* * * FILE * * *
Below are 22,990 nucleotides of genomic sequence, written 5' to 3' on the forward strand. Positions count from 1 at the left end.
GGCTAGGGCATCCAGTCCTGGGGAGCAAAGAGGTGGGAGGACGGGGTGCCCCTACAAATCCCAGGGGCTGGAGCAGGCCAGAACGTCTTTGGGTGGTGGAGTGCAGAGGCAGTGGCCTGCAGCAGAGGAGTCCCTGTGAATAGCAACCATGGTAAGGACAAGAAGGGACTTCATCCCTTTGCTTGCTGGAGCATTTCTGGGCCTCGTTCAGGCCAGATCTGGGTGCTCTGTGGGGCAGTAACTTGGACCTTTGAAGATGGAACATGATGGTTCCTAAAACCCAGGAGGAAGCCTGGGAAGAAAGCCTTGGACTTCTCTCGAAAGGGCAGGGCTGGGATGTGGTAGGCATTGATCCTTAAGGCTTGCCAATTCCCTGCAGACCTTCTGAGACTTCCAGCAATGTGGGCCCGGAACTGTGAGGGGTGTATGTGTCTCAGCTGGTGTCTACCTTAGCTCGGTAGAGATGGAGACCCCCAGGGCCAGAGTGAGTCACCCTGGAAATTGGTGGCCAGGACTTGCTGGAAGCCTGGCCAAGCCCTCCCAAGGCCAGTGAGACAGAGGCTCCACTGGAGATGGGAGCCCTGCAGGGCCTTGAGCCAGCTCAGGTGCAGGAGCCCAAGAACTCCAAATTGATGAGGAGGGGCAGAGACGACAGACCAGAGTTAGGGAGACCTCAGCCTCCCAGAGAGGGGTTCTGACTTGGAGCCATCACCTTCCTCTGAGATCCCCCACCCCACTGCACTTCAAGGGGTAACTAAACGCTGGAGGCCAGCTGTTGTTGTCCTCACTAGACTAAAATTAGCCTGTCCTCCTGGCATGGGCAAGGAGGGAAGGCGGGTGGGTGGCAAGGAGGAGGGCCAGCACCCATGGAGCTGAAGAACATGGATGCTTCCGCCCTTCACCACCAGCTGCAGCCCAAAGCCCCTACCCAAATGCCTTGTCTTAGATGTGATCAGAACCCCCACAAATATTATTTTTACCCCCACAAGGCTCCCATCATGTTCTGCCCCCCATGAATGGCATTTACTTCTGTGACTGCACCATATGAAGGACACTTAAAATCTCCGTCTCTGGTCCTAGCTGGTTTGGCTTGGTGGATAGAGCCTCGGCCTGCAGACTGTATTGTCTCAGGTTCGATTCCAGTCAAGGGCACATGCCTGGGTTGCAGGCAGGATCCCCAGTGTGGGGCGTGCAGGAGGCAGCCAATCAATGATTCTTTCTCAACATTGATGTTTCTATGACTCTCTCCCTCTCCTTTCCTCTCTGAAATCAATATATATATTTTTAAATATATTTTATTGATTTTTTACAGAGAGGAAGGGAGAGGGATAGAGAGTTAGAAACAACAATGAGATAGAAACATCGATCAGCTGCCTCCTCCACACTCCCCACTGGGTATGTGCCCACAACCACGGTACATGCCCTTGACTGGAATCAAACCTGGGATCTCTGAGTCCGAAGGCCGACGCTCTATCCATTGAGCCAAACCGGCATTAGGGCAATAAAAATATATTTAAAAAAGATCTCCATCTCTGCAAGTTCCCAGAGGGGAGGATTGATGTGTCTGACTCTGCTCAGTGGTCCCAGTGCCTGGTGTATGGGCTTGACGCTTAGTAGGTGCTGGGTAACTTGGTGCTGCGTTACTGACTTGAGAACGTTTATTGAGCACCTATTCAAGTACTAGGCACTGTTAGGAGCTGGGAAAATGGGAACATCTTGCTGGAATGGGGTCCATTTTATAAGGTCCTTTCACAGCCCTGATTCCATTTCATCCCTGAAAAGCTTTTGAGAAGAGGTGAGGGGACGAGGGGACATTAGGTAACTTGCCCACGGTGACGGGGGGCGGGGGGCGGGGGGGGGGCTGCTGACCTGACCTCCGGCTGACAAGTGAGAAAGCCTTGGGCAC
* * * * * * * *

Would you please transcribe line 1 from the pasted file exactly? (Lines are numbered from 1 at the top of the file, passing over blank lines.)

Below are 22,990 nucleotides of genomic sequence, written 5' to 3' on the forward strand. Positions count from 1 at the left end.